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ERIC Number: ED222037
Record Type: Non-Journal
Publication Date: 1982-Jan
Pages: 210
Abstractor: N/A
Reference Count: N/A
The Study of Social Processes That Inhibit or Enhance the Development of Competence and Interest in Mathematics among Highly Able Young Women. Final Report, September 1979 through January 1982.
Fox, Lynn H.
The study investigated social processes and sex differences that might inhibit or enhance the development of interest, self confidence, and competence in the study of mathematics and in the pursuit of careers which require advanced mathematical knowledge and skill among 120 seventh graders, all identified as having superior mathematical ability by the Study of Mathematically Precocious Youth at Johns Hopkins University. A student questionnaire and a parent questionnaire were developed. The Vocational Preference Inventory was administered to students. Questions investigated covered the following areas: characteristics related to family background and aptitude, attitudinal characteristics, support from significant others, home learning, interrelationships between variables, and teacher characteristics. Ss were divided into five groups: A-1 consisted of girls considered to be highly motivated on the basis of their having accelerated their study of mathematics; A-2 included girls who were considered to be not as highly motivated as A-1; B-1 was a sample of boys considered to be highly motivated; B-2 was a sample of boys considered to be not highly motivated; and C was a sample of girls who appeared to have low interest in mathematics and high interest in the humanities. Among findings were the following: no significant differences were found among the five groups on measures of socioeconomic and family constellation variables; A-1 girls had lower levels of self confidence in mathematics than B-1 boys; mothers of boys noticed ability in their sons at a much earlier age than mothers of girls; and most parents of girls felt careers would need to be interrupted for child bearing purposes. Although all the girls were extremely talented in mathematics, they had not been viewed as unusually gifted or unique by the teachers. (SW)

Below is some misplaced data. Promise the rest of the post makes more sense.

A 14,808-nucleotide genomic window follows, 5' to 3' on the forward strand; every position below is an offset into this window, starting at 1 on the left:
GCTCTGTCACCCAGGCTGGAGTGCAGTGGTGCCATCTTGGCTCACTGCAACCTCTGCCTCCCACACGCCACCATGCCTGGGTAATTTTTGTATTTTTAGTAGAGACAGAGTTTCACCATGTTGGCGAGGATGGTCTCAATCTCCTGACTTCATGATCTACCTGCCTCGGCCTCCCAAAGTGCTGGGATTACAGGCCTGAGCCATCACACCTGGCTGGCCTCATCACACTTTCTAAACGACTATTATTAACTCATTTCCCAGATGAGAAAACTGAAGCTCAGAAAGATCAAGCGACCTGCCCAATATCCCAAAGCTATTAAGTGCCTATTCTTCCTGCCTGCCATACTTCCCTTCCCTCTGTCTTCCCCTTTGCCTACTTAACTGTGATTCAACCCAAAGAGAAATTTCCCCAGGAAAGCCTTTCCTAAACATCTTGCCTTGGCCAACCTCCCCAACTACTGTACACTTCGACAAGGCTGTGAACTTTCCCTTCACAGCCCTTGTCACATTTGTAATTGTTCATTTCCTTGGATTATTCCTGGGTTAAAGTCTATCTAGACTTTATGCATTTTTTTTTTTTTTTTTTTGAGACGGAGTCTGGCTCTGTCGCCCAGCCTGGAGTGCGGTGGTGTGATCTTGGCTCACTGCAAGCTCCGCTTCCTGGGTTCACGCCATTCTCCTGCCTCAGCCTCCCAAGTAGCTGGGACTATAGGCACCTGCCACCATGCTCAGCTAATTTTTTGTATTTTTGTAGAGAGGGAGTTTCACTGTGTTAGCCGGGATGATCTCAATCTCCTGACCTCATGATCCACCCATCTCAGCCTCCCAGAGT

Publication Type: Reports - Research
Education Level: N/A
Audience: N/A
Language: English
Sponsor: National Inst. of Education (ED), Washington, DC.
Authoring Institution: Johns Hopkins Univ., Baltimore, MD. Evening Coll.